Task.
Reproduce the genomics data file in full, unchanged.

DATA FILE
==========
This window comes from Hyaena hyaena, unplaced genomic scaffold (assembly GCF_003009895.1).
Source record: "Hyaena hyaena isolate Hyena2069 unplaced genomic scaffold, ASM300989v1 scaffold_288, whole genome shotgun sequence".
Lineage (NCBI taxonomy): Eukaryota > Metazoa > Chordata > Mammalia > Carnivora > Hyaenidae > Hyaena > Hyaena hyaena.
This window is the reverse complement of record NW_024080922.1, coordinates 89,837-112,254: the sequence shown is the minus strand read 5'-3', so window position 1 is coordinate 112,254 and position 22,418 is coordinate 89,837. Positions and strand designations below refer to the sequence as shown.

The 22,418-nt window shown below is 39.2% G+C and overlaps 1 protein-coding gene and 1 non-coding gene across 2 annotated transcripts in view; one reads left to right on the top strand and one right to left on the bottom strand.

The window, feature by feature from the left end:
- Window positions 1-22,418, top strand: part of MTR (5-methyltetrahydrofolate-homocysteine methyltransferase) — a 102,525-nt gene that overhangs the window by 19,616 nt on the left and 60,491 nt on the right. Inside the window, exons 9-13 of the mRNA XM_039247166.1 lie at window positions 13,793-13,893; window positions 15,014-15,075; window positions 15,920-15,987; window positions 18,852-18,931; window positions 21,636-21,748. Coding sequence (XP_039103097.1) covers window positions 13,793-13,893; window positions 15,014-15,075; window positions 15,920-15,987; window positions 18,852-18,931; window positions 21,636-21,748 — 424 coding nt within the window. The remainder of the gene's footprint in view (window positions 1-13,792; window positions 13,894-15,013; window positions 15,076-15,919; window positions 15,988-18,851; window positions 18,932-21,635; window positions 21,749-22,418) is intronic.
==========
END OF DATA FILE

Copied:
This window comes from Hyaena hyaena, unplaced genomic scaffold (assembly GCF_003009895.1).
Source record: "Hyaena hyaena isolate Hyena2069 unplaced genomic scaffold, ASM300989v1 scaffold_288, whole genome shotgun sequence".
Lineage (NCBI taxonomy): Eukaryota > Metazoa > Chordata > Mammalia > Carnivora > Hyaenidae > Hyaena > Hyaena hyaena.
This window is the reverse complement of record NW_024080922.1, coordinates 89,837-112,254: the sequence shown is the minus strand read 5'-3', so window position 1 is coordinate 112,254 and position 22,418 is coordinate 89,837. Positions and strand designations below refer to the sequence as shown.

The 22,418-nt window shown below is 39.2% G+C and overlaps 1 protein-coding gene and 1 non-coding gene across 2 annotated transcripts in view; one reads left to right on the top strand and one right to left on the bottom strand.

The window, feature by feature from the left end:
- Window positions 1-22,418, top strand: part of MTR (5-methyltetrahydrofolate-homocysteine methyltransferase) — a 102,525-nt gene that overhangs the window by 19,616 nt on the left and 60,491 nt on the right. Inside the window, exons 9-13 of the mRNA XM_039247166.1 lie at window positions 13,793-13,893; window positions 15,014-15,075; window positions 15,920-15,987; window positions 18,852-18,931; window positions 21,636-21,748. Coding sequence (XP_039103097.1) covers window positions 13,793-13,893; window positions 15,014-15,075; window positions 15,920-15,987; window positions 18,852-18,931; window positions 21,636-21,748 — 424 coding nt within the window. The remainder of the gene's footprint in view (window positions 1-13,792; window positions 13,894-15,013; window positions 15,076-15,919; window positions 15,988-18,851; window positions 18,932-21,635; window positions 21,749-22,418) is intronic.